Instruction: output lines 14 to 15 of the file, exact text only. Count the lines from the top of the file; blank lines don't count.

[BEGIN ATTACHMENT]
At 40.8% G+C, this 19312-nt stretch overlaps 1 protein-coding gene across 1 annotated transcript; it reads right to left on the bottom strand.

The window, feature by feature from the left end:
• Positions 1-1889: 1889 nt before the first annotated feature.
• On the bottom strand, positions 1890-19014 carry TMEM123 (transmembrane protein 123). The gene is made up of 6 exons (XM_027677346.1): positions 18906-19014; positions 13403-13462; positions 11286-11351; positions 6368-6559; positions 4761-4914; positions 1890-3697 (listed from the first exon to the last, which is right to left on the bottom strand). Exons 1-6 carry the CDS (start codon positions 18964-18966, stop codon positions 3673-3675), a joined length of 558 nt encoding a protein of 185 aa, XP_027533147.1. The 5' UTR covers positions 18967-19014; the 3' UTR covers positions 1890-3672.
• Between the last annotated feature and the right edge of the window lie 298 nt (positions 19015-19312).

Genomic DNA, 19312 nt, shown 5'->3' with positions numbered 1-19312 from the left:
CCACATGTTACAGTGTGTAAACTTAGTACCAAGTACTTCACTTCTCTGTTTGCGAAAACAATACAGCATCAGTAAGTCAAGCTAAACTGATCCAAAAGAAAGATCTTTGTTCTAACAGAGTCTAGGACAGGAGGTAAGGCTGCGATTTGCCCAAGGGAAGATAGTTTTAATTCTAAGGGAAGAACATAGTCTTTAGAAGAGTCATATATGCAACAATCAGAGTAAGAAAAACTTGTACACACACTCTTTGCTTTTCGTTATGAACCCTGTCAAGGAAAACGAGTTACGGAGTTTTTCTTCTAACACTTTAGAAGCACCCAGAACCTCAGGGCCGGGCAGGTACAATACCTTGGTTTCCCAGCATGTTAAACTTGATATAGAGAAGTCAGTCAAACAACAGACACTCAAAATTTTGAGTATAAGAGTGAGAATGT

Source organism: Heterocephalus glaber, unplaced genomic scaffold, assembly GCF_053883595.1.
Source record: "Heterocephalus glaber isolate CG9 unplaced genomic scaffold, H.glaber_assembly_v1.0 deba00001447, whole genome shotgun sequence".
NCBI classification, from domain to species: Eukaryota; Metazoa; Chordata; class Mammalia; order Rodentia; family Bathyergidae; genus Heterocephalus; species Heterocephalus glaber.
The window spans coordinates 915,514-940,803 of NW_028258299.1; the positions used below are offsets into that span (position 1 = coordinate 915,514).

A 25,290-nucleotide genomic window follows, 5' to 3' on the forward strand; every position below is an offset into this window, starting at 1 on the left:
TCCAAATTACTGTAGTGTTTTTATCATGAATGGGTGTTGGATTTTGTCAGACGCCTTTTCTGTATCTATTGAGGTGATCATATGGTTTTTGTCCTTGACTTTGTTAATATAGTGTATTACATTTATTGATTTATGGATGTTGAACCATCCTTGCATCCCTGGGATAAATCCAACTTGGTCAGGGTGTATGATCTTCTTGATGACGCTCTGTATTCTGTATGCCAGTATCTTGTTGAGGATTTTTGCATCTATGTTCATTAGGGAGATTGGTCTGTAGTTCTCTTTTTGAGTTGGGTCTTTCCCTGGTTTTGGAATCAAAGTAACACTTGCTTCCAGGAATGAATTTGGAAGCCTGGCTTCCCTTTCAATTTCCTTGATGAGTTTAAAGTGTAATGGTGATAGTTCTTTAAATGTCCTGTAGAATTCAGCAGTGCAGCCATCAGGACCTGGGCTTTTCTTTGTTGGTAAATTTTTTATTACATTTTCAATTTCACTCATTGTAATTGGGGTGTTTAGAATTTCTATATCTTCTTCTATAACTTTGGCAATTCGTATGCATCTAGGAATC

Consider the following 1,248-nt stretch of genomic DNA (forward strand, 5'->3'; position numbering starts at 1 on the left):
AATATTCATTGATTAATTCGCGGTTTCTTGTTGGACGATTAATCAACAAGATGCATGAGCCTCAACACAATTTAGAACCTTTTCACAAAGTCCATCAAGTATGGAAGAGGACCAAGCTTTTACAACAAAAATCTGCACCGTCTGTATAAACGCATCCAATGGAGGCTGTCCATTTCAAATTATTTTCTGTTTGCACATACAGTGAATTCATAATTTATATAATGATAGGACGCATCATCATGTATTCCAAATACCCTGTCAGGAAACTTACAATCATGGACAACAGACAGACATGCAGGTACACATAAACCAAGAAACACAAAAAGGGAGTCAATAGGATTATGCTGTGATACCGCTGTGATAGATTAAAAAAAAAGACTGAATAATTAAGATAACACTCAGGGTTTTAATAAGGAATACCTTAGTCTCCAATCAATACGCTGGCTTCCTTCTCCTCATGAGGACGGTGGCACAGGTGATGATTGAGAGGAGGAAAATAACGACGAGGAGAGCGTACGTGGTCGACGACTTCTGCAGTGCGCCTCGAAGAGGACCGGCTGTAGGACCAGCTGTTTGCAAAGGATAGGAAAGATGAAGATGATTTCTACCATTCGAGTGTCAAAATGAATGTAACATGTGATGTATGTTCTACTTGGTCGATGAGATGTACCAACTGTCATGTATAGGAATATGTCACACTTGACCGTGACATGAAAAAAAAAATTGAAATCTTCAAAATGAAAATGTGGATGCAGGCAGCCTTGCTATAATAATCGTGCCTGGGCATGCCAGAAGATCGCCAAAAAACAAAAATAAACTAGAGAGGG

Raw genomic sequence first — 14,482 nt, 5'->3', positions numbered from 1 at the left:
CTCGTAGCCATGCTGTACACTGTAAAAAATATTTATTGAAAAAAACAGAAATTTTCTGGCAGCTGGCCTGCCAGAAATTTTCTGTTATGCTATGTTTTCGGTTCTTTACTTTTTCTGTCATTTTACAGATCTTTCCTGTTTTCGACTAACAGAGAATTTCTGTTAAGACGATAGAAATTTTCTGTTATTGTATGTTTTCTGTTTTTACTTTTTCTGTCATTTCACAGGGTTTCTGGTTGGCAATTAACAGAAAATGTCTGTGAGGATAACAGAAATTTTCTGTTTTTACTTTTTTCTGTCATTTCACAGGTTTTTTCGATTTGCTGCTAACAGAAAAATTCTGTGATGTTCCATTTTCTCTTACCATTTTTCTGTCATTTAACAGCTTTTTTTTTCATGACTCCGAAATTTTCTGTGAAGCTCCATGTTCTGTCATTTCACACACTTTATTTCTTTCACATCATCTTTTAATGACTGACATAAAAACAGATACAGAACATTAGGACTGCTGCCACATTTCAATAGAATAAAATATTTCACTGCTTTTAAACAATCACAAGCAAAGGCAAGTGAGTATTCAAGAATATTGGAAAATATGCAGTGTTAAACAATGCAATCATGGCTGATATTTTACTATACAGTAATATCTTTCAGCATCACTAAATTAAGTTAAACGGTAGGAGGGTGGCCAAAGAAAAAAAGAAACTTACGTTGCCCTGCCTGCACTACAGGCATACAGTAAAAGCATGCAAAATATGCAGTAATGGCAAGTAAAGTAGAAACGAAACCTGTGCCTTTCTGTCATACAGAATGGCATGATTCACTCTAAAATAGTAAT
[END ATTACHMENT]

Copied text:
Consider the following 1,248-nt stretch of genomic DNA (forward strand, 5'->3'; position numbering starts at 1 on the left):
AATATTCATTGATTAATTCGCGGTTTCTTGTTGGACGATTAATCAACAAGATGCATGAGCCTCAACACAATTTAGAACCTTTTCACAAAGTCCATCAAGTATGGAAGAGGACCAAGCTTTTACAACAAAAATCTGCACCGTCTGTATAAACGCATCCAATGGAGGCTGTCCATTTCAAATTATTTTCTGTTTGCACATACAGTGAATTCATAATTTATATAATGATAGGACGCATCATCATGTATTCCAAATACCCTGTCAGGAAACTTACAATCATGGACAACAGACAGACATGCAGGTACACATAAACCAAGAAACACAAAAAGGGAGTCAATAGGATTATGCTGTGATACCGCTGTGATAGATTAAAAAAAAAGACTGAATAATTAAGATAACACTCAGGGTTTTAATAAGGAATACCTTAGTCTCCAATCAATACGCTGGCTTCCTTCTCCTCATGAGGACGGTGGCACAGGTGATGATTGAGAGGAGGAAAATAACGACGAGGAGAGCGTACGTGGTCGACGACTTCTGCAGTGCGCCTCGAAGAGGACCGGCTGTAGGACCAGCTGTTTGCAAAGGATAGGAAAGATGAAGATGATTTCTACCATTCGAGTGTCAAAATGAATGTAACATGTGATGTATGTTCTACTTGGTCGATGAGATGTACCAACTGTCATGTATAGGAATATGTCACACTTGACCGTGACATGAAAAAAAAAATTGAAATCTTCAAAATGAAAATGTGGATGCAGGCAGCCTTGCTATAATAATCGTGCCTGGGCATGCCAGAAGATCGCCAAAAAACAAAAATAAACTAGAGAGGG